The cornerstone of pediatrics is well child care. It provides us with an opportunity to evaluate your child’s growth and development — from the earliest smiles and words to their concerns about sex and drug use as teens.
Patients from birth through age 21 are required to have a complete physical examination to participate in our practice.
New patients will receive record release forms to be sent to your previous doctors so we may receive past records. It is ideal if we receive such records prior to a check-up so we can determine if any further immunizations or laboratory tests should be done.
A complete physical exam at our office includes height, weight, head circumference (for infants), evaluation of vision and hearing (in older children), an estimate of development and any necessary vaccinations.
We allow ample time for discussions of issues related to your child’s home, school and peer relationships. Since most camps and schools require physical exam forms to be current, it is important that physical exams be performed yearly.
Such regular exams set the tone for anticipatory guidance and good preventative health care. While recalls for yearly check-ups are sent out periodically, please try to call well in advance for your child’s exam.
Please note, if you would like to submit forms to us to complete, please allow seven business days’ notice.
View our How Kids Grow section to see our well visit schedule and find out more about each age of development.
The first year is a critical time for growth and development, and tracking an infant’s weight and size is just a small part of what we do. We address the feeding, sleeping, behavior and questions or concerns at every appointment.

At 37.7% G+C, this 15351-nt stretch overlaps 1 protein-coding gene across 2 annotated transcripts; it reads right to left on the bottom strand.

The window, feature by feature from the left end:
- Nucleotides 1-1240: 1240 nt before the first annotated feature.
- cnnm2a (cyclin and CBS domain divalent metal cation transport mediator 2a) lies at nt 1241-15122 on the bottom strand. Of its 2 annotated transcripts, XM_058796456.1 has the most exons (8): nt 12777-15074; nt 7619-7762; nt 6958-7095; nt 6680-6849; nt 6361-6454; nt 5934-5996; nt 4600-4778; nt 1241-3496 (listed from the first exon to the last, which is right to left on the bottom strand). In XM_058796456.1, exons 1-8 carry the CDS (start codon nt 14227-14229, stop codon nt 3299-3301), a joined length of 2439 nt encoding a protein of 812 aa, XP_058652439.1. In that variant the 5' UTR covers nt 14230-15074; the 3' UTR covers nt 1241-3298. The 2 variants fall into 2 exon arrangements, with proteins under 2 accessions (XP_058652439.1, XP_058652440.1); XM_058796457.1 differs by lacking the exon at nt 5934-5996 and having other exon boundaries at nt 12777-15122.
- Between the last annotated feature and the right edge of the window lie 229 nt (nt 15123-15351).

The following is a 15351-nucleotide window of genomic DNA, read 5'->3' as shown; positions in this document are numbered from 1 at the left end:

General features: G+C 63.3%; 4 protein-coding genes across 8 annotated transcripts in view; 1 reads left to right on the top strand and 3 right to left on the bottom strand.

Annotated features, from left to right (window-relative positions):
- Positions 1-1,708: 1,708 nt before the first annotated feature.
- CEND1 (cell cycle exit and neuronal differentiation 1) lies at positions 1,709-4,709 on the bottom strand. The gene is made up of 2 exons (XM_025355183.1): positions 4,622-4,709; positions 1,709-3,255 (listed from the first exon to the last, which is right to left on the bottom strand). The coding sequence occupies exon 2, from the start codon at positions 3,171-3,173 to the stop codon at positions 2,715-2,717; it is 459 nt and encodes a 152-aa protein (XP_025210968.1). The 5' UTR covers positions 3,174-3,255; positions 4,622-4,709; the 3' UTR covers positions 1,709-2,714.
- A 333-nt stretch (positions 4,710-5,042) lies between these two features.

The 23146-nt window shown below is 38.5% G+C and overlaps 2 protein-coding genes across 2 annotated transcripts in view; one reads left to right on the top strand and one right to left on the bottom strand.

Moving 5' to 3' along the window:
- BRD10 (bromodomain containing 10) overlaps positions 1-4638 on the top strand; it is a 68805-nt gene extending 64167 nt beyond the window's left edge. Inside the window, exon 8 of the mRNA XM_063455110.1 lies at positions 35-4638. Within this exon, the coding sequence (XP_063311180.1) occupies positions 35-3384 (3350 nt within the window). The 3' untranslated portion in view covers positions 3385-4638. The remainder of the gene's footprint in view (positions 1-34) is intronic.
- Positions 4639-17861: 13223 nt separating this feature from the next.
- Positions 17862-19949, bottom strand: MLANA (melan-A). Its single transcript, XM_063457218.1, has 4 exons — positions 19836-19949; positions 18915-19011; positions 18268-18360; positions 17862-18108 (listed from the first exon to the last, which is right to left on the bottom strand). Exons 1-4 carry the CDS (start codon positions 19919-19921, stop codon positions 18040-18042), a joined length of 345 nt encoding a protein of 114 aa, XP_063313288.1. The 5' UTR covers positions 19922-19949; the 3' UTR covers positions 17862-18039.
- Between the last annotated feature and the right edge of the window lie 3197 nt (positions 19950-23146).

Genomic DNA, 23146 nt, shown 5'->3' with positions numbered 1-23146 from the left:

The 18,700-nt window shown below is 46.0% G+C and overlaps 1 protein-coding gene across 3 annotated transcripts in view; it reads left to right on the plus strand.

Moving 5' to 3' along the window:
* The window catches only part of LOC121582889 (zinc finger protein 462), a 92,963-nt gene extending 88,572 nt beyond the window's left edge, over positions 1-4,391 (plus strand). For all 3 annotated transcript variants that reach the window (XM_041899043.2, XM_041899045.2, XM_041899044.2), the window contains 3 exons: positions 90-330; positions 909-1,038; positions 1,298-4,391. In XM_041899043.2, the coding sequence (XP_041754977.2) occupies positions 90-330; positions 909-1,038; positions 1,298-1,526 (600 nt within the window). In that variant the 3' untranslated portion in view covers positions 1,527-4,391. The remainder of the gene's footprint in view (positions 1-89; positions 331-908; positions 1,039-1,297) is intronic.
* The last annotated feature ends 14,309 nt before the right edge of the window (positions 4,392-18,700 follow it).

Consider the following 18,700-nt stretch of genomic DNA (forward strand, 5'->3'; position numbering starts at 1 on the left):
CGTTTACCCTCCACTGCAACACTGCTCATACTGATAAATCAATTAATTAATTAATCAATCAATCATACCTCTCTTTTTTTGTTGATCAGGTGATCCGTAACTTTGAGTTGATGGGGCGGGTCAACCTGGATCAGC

We are careful to assess each infant’s developmental progress and milestones as well.
The period referred to as early childhood, from age 12 months through 4 years, is a time of great growth and development. We begin formal evaluations of vision, hearing, blood pressure, lead and hemoglobin.
We also help parents seeking guidance on behavioral issues such as temper tantrums. We continue to closely monitor physical and mental development, including formal screening for Autism.
All of these assessments allow us to identify areas of concern as early as possible in order to develop a plan to address these issues.
Ages 5 through 10 years is referred to as middle childhood. During well visits we focus on appropriate growth and nutrition, ensuring that children are not developing early signs of obesity.
We continue to assess for abnormalities in blood pressure, hearing and vision. The transition to grade school often requires a great deal of guidance to ensure children’s learning and emotional needs are addressed.
One of the most challenging age periods, for both parents and children, is adolescence. Puberty brings great physical and emotional changes that require patience, education and support.
At well visits during this time, we assess for nutritional issues including eating disorders sometimes associated with puberty. The emotional health and maturation of an adolescent also require careful monitoring and support.
Areas of concern include sleep habits and risk-taking behaviors, and we as pediatricians play an integral role in assessing these issues.